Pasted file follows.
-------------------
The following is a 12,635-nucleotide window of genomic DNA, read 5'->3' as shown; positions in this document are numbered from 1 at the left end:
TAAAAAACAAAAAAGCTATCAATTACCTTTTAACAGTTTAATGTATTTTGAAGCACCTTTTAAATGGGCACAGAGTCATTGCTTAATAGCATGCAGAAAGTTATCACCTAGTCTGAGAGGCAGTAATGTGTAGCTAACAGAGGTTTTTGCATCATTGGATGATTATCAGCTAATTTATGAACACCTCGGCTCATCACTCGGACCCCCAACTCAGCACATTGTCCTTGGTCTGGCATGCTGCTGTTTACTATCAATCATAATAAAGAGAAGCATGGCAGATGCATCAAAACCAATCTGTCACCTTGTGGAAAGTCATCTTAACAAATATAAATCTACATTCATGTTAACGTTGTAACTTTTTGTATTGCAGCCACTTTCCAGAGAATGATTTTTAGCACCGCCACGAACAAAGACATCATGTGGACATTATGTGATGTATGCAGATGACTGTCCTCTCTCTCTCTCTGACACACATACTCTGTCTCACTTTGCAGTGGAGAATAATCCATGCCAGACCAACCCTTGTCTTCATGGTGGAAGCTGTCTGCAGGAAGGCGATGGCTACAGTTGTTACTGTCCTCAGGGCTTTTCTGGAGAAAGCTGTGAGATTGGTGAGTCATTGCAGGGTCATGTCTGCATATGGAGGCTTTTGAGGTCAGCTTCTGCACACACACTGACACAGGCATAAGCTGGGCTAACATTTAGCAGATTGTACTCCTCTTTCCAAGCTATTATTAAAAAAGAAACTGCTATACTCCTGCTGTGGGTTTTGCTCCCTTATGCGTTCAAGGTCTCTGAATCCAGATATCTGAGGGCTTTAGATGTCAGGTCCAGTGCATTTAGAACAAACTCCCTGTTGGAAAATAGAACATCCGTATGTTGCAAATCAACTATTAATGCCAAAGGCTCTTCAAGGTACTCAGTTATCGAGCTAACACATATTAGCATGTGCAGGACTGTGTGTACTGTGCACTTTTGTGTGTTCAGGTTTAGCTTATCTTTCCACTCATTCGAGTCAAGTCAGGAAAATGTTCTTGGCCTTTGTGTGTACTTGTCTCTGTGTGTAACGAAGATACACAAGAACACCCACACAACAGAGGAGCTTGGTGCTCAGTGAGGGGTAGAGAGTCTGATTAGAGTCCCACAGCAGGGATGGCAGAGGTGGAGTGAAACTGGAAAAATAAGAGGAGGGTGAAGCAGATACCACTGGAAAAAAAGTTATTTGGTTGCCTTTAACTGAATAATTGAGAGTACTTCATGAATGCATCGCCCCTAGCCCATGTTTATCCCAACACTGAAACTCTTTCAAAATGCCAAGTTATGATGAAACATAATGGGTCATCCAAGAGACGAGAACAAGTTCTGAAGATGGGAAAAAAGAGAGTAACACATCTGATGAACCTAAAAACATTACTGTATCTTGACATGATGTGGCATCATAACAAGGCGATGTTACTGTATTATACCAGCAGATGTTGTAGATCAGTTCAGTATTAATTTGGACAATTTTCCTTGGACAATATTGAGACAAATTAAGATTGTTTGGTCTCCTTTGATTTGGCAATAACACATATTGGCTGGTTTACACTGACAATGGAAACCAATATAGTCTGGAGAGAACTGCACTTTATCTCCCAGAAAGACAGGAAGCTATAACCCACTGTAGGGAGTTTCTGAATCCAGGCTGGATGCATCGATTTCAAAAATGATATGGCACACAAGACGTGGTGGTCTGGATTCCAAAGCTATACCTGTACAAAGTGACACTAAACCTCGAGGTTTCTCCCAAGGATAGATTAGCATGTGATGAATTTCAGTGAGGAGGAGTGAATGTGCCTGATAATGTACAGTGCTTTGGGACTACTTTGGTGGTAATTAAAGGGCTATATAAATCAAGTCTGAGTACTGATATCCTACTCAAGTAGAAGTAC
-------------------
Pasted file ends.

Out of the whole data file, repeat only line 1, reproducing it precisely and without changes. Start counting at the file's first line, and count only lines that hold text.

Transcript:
The following is a 12,635-nucleotide window of genomic DNA, read 5'->3' as shown; positions in this document are numbered from 1 at the left end: